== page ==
Chicago Bears head coach Lovie Smith may want to look into finding a real estate agent and put his home on the market if the Bears fail to make the playoffs this season, following a disappointing finish to the 2011 season that saw the Bears go 1-5 after injuries to quarterback Jay Cutler and running back Matt Forte.
The failure to make it to the postseason after losing in the NFC championship game in 2010 spelled the end of the Jerry Angelo era in Chicago. The former general manager has since been replaced by Phil Emery, who has made a splash in the trade market (Brandon Marshall), free agency (Michael Bush), and the draft (Shea McClellin and Alshon Jeffery).
Emery will not hesitate to bring in a new coach if Lovie fails to make the playoffs this season after shoring up many of the deficiencies that crippled the 2011 version of the Bears. The axiom in sports is that GM’s like to bring in “their guy” and staying with an incumbent coach immediately raises eyebrows as to why the coach did not follow the GM out of town.
Had Angelo been retained, Lovie certainly would feel the heat because it is the National Football League and failing to make the playoffs in this town with expectations at a heightened level will have a coach question his long-term job security.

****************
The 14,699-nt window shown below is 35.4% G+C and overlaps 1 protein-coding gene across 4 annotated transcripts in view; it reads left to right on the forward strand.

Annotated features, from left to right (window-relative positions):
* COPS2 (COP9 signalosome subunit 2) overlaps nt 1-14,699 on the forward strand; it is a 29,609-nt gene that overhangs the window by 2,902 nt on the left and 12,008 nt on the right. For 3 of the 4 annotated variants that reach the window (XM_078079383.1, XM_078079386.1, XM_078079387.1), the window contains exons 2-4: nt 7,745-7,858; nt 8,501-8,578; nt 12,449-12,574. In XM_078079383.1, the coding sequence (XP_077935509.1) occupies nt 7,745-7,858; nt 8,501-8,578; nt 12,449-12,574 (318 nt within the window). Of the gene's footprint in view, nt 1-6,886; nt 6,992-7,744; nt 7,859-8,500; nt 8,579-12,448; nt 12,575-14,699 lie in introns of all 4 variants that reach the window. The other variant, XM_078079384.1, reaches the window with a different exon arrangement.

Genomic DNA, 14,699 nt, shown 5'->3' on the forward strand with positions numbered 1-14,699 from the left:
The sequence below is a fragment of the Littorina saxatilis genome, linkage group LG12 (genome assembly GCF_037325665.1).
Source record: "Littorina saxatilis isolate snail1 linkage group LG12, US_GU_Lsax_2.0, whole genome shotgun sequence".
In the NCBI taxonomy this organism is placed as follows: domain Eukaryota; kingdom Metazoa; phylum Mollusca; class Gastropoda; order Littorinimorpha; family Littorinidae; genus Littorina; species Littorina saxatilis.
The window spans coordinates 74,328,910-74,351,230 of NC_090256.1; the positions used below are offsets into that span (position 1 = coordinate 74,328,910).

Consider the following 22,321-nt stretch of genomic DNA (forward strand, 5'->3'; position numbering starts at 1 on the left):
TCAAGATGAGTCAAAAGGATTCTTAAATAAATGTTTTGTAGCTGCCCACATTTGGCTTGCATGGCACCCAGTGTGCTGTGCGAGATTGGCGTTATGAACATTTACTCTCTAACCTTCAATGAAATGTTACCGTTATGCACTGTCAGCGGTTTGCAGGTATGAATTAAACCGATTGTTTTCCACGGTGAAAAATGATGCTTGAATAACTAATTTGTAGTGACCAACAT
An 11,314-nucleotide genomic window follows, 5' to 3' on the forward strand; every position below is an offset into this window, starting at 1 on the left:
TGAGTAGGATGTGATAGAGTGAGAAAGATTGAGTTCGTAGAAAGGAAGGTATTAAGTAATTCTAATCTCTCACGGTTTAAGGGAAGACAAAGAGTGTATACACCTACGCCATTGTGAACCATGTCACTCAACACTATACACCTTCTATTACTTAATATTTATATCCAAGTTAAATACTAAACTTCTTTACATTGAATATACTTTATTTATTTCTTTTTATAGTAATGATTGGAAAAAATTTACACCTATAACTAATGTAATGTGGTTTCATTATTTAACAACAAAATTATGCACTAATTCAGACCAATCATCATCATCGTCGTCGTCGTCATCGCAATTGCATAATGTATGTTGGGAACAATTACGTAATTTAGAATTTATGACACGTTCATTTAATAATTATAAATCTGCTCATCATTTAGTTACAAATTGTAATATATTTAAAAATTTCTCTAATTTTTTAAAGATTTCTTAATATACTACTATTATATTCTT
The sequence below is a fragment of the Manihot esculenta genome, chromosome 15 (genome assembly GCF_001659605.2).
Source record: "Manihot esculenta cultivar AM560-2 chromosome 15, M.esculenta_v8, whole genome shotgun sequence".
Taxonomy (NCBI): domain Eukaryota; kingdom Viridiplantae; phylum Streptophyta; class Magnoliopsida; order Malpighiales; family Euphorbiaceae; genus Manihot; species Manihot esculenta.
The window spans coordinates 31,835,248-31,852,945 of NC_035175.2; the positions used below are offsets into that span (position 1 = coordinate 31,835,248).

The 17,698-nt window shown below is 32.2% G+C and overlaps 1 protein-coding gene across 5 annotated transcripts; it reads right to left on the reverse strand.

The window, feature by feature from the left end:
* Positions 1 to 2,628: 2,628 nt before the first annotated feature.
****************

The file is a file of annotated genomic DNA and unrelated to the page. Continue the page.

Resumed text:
The 2005 Associated Press Coach of the Year has made it to the NFL’s second season just once since the Bears lost to the Indianapolis Colts in Super Bowl XLI with a combined record of 42-38.
Lovie’s contract is through the 2013 season, so if the Bears struggle this season and Emery decides to fire the only coach besides Mike Ditka to take the team to a Super Bowl, they would be on the hook for his 2013 salary.
Fans like to speculate about the possibility of luring former Pittsburgh Steelers head coach Bill Cowher out of the CBS studios and into the offices at Halas Hall. However, such a move would be next to impossible because Cowher would surely want personnel control and Emery would be giving away his job title to the man he is hiring.
In addition, the five million owed to Lovie in 2013 and a prohibitive salary to Cowher or someone of his ilk would mean the Bears are paying upwards 12-13 million dollars for a head coach.
Barring a catastrophic collapse similar to the 1969 Chicago Cubs, Lovie will retain his job and will be on the sidelines for the 2013 season and with the reinforcements Emery brought in during the off-season, perhaps with a shiny championship ring on his finger.
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